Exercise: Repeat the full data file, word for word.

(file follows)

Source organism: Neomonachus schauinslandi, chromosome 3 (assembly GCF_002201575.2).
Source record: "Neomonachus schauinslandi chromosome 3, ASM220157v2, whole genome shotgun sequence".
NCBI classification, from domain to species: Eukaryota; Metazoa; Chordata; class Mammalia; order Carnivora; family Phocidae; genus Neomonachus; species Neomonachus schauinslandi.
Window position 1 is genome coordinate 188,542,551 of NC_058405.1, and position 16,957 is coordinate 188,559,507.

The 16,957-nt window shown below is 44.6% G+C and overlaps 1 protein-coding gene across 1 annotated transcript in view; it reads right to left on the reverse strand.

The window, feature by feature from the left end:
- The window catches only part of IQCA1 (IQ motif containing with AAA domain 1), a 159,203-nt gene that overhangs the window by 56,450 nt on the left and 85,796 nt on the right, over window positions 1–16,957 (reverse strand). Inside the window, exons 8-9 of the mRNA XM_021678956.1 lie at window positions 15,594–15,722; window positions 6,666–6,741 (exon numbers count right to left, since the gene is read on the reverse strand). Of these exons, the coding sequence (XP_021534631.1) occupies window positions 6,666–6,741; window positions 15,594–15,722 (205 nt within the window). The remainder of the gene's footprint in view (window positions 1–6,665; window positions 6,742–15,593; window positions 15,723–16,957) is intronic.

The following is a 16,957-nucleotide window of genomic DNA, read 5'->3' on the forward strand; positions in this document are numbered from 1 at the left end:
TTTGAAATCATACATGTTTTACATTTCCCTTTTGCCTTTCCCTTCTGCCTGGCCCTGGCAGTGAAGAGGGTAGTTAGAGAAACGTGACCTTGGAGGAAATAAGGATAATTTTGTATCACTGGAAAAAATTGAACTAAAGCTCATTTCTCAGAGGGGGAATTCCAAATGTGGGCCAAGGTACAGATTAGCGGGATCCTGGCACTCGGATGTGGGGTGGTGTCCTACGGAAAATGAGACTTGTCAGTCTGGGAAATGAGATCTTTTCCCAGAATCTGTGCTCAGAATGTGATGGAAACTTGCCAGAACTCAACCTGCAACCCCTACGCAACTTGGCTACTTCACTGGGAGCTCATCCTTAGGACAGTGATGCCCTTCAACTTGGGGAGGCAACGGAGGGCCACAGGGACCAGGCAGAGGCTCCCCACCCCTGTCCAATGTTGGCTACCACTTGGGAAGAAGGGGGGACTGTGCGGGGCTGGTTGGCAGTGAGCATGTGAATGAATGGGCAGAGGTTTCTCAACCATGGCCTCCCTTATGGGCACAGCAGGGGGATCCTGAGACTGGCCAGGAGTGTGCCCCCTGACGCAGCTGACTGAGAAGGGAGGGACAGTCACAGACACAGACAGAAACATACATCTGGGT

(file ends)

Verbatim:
Source organism: Neomonachus schauinslandi, chromosome 3 (assembly GCF_002201575.2).
Source record: "Neomonachus schauinslandi chromosome 3, ASM220157v2, whole genome shotgun sequence".
NCBI classification, from domain to species: Eukaryota; Metazoa; Chordata; class Mammalia; order Carnivora; family Phocidae; genus Neomonachus; species Neomonachus schauinslandi.
Window position 1 is genome coordinate 188,542,551 of NC_058405.1, and position 16,957 is coordinate 188,559,507.

The 16,957-nt window shown below is 44.6% G+C and overlaps 1 protein-coding gene across 1 annotated transcript in view; it reads right to left on the reverse strand.

The window, feature by feature from the left end:
- The window catches only part of IQCA1 (IQ motif containing with AAA domain 1), a 159,203-nt gene that overhangs the window by 56,450 nt on the left and 85,796 nt on the right, over window positions 1–16,957 (reverse strand). Inside the window, exons 8-9 of the mRNA XM_021678956.1 lie at window positions 15,594–15,722; window positions 6,666–6,741 (exon numbers count right to left, since the gene is read on the reverse strand). Of these exons, the coding sequence (XP_021534631.1) occupies window positions 6,666–6,741; window positions 15,594–15,722 (205 nt within the window). The remainder of the gene's footprint in view (window positions 1–6,665; window positions 6,742–15,593; window positions 15,723–16,957) is intronic.

The following is a 16,957-nucleotide window of genomic DNA, read 5'->3' on the forward strand; positions in this document are numbered from 1 at the left end:
TTTGAAATCATACATGTTTTACATTTCCCTTTTGCCTTTCCCTTCTGCCTGGCCCTGGCAGTGAAGAGGGTAGTTAGAGAAACGTGACCTTGGAGGAAATAAGGATAATTTTGTATCACTGGAAAAAATTGAACTAAAGCTCATTTCTCAGAGGGGGAATTCCAAATGTGGGCCAAGGTACAGATTAGCGGGATCCTGGCACTCGGATGTGGGGTGGTGTCCTACGGAAAATGAGACTTGTCAGTCTGGGAAATGAGATCTTTTCCCAGAATCTGTGCTCAGAATGTGATGGAAACTTGCCAGAACTCAACCTGCAACCCCTACGCAACTTGGCTACTTCACTGGGAGCTCATCCTTAGGACAGTGATGCCCTTCAACTTGGGGAGGCAACGGAGGGCCACAGGGACCAGGCAGAGGCTCCCCACCCCTGTCCAATGTTGGCTACCACTTGGGAAGAAGGGGGGACTGTGCGGGGCTGGTTGGCAGTGAGCATGTGAATGAATGGGCAGAGGTTTCTCAACCATGGCCTCCCTTATGGGCACAGCAGGGGGATCCTGAGACTGGCCAGGAGTGTGCCCCCTGACGCAGCTGACTGAGAAGGGAGGGACAGTCACAGACACAGACAGAAACATACATCTGGGT